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New smart buildings may sense internal damage in real time

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New 'smart' buildings may sense internal damage in real time

Boston: MIT scientists are developing smart buildings that can sense ambient vibrations and monitor itself for internal signs of damage or mechanical stress in real time.

“The broader implication is, after an event like an earthquake, we would see immediately the changes of these features, and if and where there is damage in the system,” said Oral Buyukozturk, a professor at MIT.

“This provides continuous monitoring and a database that would be like a health book for the building, as a function of time, much like a person’s changing blood pressure with age,” said Buyukozturk.


The team tested its computational model on a 21-story building made in the 1960s using reinforced concrete. In 2010, researchers outfitted the building with 36 accelerometers that record vibrations and movements on selected floors, from the building’s foundation to its roof.

“These sensors represent an embedded nervous system,” Buyukozturk said. The team first built a computer simulation of the building that represents physical structure, and all its underlying physics.

They then plugged various parameters into the model, including the strength and density of concrete walls, slabs, beams, and stairs in each floor.

As the model is designed, researchers should be able to introduce an excitation in the simulation – for example, a truck-like vibration – and the model would predict how the building and its various elements should respond.

“But the model uses a lot of assumptions about the building’s material, its geometry, the thickness of its elements, et cetera, which may not correspond exactly to the structure,” Buyukozturk said.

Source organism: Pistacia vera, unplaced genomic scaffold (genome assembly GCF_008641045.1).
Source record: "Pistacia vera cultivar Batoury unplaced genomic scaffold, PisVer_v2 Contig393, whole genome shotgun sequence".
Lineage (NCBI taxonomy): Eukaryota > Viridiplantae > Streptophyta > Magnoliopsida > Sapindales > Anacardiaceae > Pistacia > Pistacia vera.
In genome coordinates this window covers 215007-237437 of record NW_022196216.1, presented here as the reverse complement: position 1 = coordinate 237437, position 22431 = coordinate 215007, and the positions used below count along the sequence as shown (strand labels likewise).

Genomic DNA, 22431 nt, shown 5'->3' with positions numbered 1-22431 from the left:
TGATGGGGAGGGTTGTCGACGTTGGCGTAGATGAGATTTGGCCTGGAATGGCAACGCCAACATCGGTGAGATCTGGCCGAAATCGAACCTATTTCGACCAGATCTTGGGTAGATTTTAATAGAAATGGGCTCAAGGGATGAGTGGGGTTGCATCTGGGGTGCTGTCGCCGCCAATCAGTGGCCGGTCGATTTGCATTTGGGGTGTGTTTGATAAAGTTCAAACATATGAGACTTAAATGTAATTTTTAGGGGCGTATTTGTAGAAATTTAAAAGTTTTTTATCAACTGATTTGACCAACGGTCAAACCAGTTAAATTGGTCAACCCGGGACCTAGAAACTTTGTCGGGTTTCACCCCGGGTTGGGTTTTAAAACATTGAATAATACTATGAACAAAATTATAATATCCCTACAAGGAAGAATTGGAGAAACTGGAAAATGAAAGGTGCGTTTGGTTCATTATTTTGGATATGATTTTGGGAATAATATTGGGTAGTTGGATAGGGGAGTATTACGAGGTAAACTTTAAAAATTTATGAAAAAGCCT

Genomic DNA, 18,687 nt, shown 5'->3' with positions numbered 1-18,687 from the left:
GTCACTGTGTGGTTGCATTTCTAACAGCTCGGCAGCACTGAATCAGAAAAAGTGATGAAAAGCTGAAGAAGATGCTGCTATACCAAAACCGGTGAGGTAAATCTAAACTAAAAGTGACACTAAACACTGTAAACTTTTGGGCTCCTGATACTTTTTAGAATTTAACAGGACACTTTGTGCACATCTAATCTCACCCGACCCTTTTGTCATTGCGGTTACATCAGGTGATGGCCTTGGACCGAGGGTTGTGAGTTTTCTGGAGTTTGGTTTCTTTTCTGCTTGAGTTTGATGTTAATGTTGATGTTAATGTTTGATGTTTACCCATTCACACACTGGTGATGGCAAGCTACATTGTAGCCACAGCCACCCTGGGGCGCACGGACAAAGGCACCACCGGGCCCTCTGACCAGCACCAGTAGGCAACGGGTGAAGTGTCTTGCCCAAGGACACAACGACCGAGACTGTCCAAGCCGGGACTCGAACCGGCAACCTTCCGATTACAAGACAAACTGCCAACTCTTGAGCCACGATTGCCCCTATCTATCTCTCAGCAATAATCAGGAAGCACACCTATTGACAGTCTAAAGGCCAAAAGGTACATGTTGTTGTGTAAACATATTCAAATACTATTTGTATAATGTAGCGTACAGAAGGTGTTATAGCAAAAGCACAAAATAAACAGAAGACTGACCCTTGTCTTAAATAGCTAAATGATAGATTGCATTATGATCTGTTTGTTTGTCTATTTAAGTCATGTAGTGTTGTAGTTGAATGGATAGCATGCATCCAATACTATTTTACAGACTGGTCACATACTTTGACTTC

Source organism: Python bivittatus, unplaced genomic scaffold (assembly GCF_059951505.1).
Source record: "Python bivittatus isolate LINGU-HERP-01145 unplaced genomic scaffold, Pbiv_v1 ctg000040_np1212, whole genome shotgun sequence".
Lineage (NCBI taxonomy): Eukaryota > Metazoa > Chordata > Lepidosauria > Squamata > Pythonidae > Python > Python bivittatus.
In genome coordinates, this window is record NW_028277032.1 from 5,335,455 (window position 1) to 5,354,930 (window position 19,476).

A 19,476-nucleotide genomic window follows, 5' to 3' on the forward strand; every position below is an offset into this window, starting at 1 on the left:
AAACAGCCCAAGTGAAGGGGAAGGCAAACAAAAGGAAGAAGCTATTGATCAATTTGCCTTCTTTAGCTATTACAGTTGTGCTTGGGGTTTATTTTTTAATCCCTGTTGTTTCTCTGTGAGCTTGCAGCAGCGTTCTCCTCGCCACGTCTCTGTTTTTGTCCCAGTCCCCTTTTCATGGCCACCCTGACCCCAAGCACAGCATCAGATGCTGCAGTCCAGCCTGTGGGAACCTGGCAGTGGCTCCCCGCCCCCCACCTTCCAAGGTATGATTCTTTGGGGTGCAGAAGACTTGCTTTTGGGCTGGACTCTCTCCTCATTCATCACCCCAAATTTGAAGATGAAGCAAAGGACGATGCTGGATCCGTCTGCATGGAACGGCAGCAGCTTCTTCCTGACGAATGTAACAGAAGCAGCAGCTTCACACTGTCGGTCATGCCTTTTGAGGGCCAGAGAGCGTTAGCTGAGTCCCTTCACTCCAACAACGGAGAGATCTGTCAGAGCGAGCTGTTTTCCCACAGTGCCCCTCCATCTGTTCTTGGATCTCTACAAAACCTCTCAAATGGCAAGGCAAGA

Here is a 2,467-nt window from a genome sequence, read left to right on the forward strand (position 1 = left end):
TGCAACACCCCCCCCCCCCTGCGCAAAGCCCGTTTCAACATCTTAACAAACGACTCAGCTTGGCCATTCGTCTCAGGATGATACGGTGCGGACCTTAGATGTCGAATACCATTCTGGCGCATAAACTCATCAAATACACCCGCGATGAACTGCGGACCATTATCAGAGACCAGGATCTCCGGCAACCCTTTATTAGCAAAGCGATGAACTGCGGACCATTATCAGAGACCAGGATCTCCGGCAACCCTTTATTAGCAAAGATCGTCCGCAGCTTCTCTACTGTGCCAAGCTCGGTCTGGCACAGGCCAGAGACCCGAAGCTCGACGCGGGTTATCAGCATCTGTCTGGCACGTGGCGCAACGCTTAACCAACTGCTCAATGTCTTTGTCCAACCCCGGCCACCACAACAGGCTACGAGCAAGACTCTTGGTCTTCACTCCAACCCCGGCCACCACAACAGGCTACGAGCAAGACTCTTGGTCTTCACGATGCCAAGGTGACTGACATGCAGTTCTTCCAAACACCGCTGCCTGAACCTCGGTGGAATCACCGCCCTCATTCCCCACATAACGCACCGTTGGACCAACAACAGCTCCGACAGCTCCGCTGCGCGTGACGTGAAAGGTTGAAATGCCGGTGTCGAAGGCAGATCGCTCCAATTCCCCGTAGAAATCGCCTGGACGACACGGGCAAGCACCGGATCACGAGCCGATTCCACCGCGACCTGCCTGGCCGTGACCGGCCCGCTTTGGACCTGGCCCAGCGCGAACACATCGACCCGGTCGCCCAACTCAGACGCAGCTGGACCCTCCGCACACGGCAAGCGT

“So we are updating the model with actual measurements to be able to give better information about what may have happened to the building,” he said.

To more accurately predict a buildin’s response to ambient vibrations, the group mined data from the building’s accelerometers, looking for key features that correspond directly to a building’s stiffness or other indicators of health.

They developed a new method with the seismic interferometry concept that describes how a vibration’s pattern changes as it travels from the ground level to the roof.

“We look at the foundation level and see what motions a truck, for instance, caused there, and then how that vibration travels upward and horizontally, in speed and direction,” Buyukozturk said.

“Outfitted with sensors and central processing algorithms, those buildings will become intelligent, and will feel their own health in real time and possibly be resilient to extreme events,” said lead author Hao Sun. The study was published in the journal Mechanical Systemsand Signal Processing.